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President Trump Signs Memo to Ban "Bump Stocks"

President Trump Signs Memo to Ban

The motion was defeated by a vote of 36-71 as students who survived the shooting at Marjory Stoneman Douglas High School watched on in disbelief.

Seventeen of them lay on the cold wet ground outside the White House, symbolic of those slain in last week's horrific Florida high school shooting.

"The president is supportive of efforts to improve the federal background check system", Sarah Huckabee Sanders, the White House press secretary, wrote in a statement Monday morning. "And us kids seem to be the only ones who notice and our parents to call 'B.S.,'" Gonzalez said.

Sanders insisted the Trump administration had "spent a lot of time" on cyber security and said Russian Federation was not fond of the president's defense budget. "This bill is a small step forward".

After a mass shooting in October in Las Vegas, officials said they were studying a ban on bump stocks, an attachment that allows a rifle to fire more frequently.

After the mass murder in Las Vegas, both Democrats and Republicans in Congress called for a ban on bump stocks.

"The key in all of these efforts, as I said in my remarks the day after the shooting, is that we can not merely take actions that make us feel like we are making a difference", Trump said. Asked about Mr. Trump's view on an assault weapons ban, Sanders said we "haven't closed the door on any front".

Though it is unclear when exactly the new regulations can be expected, a spokeswoman for the Justice Department told AFP that they would be unveiled "as soon as [the rulemaking process is] duly completed".

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"We must move past cliches and exhausted debates and focus on evidence based solutions and security measures that actually work", he said, adding the regulations would be drawn up "very soon". He may just return to the Trump Towers and call it a day.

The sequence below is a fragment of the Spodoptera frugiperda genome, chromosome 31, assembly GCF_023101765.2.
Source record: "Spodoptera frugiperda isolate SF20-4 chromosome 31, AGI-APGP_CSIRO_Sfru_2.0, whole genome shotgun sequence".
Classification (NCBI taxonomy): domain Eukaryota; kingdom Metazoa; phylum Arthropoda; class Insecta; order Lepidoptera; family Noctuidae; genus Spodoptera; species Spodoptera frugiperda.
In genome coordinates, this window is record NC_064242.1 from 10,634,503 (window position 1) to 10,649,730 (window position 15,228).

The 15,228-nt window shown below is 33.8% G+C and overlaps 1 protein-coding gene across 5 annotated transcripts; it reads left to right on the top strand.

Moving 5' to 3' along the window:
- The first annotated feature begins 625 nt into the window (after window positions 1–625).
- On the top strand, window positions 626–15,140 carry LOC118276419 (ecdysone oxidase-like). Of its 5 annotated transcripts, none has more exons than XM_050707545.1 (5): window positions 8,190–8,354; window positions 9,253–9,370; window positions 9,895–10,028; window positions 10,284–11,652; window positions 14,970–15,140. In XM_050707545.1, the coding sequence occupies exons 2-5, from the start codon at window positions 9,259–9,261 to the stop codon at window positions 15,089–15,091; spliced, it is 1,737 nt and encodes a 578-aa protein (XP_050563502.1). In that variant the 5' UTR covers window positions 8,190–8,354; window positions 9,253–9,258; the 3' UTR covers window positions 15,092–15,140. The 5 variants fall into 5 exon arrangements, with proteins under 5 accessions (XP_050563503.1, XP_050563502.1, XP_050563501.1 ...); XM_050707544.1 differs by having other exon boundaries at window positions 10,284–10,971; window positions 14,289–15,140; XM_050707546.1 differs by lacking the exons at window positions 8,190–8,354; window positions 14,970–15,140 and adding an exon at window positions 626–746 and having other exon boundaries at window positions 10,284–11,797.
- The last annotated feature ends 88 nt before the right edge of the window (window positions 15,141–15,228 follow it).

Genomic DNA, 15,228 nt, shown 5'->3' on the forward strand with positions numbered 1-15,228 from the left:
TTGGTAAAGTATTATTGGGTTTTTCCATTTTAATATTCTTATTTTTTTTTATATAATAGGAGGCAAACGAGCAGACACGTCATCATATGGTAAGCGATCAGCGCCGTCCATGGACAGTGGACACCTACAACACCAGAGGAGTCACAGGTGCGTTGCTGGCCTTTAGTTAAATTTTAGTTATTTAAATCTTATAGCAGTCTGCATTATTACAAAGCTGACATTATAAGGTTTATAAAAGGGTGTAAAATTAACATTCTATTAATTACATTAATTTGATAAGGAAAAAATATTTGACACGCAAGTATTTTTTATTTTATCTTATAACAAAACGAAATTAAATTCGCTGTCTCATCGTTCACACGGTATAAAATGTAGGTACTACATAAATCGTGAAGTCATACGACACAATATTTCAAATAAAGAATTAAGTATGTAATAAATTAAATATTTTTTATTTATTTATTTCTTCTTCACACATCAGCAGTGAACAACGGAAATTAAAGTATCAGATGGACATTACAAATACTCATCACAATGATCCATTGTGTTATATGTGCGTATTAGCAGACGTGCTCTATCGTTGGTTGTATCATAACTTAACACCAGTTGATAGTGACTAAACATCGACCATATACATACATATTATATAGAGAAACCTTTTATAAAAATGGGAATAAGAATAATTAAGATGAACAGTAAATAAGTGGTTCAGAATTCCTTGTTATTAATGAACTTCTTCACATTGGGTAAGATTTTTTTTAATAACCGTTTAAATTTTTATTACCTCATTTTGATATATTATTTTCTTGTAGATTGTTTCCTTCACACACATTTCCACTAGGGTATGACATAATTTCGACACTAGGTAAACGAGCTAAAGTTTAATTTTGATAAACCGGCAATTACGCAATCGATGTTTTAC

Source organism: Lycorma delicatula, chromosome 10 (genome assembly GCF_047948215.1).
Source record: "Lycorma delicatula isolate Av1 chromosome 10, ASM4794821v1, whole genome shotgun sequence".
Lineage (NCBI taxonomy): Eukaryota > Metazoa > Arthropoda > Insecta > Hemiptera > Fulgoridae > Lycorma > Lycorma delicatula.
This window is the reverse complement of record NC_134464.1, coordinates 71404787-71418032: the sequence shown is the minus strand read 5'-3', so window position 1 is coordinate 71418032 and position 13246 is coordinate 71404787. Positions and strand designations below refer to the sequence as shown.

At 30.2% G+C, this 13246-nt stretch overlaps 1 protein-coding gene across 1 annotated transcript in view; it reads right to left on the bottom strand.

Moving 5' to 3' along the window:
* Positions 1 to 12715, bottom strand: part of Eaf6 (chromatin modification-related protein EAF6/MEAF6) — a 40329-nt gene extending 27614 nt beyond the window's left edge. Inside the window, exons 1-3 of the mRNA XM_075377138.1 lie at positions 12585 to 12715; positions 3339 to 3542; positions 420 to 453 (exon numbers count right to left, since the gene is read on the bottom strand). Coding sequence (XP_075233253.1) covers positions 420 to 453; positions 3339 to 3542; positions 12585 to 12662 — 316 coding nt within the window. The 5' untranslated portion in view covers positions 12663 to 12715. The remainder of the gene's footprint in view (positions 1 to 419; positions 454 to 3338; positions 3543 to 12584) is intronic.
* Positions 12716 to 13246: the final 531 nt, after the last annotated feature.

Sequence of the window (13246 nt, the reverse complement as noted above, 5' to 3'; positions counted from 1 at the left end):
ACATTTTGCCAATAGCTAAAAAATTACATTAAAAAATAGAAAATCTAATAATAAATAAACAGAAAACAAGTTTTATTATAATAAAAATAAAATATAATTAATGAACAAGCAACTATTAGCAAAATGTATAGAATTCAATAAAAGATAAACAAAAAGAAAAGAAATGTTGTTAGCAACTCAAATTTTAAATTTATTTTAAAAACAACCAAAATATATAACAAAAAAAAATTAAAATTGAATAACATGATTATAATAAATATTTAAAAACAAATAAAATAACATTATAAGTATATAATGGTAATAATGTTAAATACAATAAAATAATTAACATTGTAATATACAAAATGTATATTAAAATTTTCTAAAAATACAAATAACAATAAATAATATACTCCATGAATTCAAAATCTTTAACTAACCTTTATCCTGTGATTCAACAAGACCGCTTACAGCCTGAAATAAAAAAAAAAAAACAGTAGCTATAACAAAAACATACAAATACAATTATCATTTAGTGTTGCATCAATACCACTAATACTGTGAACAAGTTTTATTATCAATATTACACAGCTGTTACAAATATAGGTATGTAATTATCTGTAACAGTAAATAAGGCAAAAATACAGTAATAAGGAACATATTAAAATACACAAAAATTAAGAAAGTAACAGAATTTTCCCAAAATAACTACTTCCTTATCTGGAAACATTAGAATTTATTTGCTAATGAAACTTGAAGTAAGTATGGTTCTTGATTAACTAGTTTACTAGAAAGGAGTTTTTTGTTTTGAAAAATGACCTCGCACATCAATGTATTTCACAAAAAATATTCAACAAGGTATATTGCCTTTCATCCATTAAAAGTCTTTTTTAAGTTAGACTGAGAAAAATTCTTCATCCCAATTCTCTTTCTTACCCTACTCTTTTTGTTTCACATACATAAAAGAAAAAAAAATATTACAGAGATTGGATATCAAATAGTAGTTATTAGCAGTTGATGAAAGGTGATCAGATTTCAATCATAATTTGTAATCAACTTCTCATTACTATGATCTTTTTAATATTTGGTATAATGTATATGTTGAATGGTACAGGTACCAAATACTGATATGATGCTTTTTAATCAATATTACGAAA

The president, echoing something Vice President Mike Pence said over the weekend, said school security will be a top priority for his administration.

"I don't believe him", Gorycki says of the president. Background checks and tackling mental health are two areas of interest for the president.

Trump has been historically opposed to gun control, but has been on-record of saying that "I support a slightly longer waiting period to purchase a gun". Still, the discussion of some types of gun control legislation is a dramatic turnaround for Florida, which has earned the nickname the "Gunshine State" for its gun policies.

He said students "want to feel engaged, and they want to work they're doing something to help".

John Cornyn (R-Texas) about proposed legislation introduced last Fall to improve background checks.

"If we shared information between states, and made it more readily available for law enforcement and people in my position, we can definitely strengthen the system and make it easier", Hart says.